DNA rearrangement associated with the integration of T-DNA in tobacco: an example for multiple duplications of DNA around the integration target

Authors

  • Toshiharu Ohba,

    1. Department of Biology, School of Science, Nagoya University, Chikusa-ku, Nagoya 464-01, Japan
    Search for more papers by this author
    • Present address: Bioresearch Center, Takara Shuzo Co. Ltd, 3-4-1 Seta, Ohtsu, Shiga-ken 520-21, Japan.

  • Yasushi Yoshioka,

    1. Department of Biology, School of Science, Nagoya University, Chikusa-ku, Nagoya 464-01, Japan
    Search for more papers by this author
  • Chiyoko Machida,

    1. Cell and Information Group, PRESTO, Research Development Corporation of Japan, Aichi Institute of Technology, Yakusa, Toyota 470-03, Japan
    Search for more papers by this author
  • Yasunori Machida

    Corresponding author
    1. Department of Biology, School of Science, Nagoya University, Chikusa-ku, Nagoya 464-01, Japan
    Search for more papers by this author

*For correspondence (fax +81 52 789 2966).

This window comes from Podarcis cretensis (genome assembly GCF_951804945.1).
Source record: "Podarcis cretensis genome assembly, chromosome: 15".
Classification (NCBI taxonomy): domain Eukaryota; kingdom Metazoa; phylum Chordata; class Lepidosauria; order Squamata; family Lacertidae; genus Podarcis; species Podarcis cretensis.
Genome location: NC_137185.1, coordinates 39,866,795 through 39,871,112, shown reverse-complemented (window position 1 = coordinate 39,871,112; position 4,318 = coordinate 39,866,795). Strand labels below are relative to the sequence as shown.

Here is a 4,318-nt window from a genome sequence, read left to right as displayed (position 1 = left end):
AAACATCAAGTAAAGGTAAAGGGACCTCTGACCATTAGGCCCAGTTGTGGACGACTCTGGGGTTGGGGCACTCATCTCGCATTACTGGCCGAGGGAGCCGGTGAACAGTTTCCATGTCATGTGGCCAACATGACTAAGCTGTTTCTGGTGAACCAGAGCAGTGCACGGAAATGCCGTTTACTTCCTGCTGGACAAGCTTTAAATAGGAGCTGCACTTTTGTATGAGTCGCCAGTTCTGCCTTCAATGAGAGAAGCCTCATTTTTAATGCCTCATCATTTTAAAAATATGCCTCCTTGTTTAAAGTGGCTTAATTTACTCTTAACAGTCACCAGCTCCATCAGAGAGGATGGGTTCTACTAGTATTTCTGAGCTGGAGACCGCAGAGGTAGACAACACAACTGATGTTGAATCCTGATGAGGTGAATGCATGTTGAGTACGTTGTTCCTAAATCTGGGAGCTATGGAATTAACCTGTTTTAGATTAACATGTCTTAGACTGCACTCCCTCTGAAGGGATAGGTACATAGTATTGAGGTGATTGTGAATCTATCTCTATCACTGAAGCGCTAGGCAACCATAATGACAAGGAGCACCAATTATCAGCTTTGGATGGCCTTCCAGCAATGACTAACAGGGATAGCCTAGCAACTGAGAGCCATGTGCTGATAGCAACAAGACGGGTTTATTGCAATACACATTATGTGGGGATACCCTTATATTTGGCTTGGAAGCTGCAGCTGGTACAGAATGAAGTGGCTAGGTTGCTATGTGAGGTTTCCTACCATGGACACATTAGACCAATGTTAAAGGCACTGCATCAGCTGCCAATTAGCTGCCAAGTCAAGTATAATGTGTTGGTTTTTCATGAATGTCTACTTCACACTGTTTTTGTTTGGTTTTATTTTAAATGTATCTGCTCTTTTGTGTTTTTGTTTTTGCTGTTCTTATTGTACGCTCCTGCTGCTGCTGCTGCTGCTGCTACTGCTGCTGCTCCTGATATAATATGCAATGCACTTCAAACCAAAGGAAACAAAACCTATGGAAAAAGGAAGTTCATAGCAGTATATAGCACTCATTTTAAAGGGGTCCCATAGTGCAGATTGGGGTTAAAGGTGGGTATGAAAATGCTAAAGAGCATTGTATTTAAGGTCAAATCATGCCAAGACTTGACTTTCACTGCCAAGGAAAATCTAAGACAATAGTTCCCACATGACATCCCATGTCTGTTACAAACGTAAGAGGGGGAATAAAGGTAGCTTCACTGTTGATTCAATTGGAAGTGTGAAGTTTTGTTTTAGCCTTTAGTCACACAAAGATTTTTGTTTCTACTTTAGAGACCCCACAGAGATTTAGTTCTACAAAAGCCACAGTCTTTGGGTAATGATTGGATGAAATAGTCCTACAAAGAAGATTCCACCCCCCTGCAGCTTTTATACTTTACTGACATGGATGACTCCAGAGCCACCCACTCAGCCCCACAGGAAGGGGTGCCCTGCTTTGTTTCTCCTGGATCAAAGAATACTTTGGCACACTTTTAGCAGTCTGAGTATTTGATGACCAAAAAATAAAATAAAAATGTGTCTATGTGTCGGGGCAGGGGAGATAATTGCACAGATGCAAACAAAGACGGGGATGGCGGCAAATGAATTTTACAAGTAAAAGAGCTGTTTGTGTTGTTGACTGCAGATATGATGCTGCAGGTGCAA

Abstract

Transferred DNA (T-DNA) of the tumor-inducing (Ti) plasmid is transferred from Agrobacterium tumefaciens to plant cells and is stably integrated into the plant nuclear genome. By the inverse polymerase chain reaction DNA fragments were amplified that contained the T-DNA/plant DNA junctions from the total DNA of a transgenic tobacco plant that had a single copy of the T-DNA in a repetitive region of its genome. A DNA fragment containing the target site was amplified from the total DNA of non-transformed tobacco by the polymerase chain reaction using high-stringency conditions. Comparison of the nucleotide sequence of the target site with those of the T-DNA/plant DNA junctions revealed that various duplications of short stretches of nucleotide sequences around the target and in the incoming T-DNA had accompanied the integration of the T-DNA. A deletion of 16 bp at the target site was also found and the target site was similar, in terms of nucleotide sequence, to regions around the breakpoints of the T-DNA. This finding provides a clear example of the occurrence of complex rearrangements during the integration of T-DNA.

Ancillary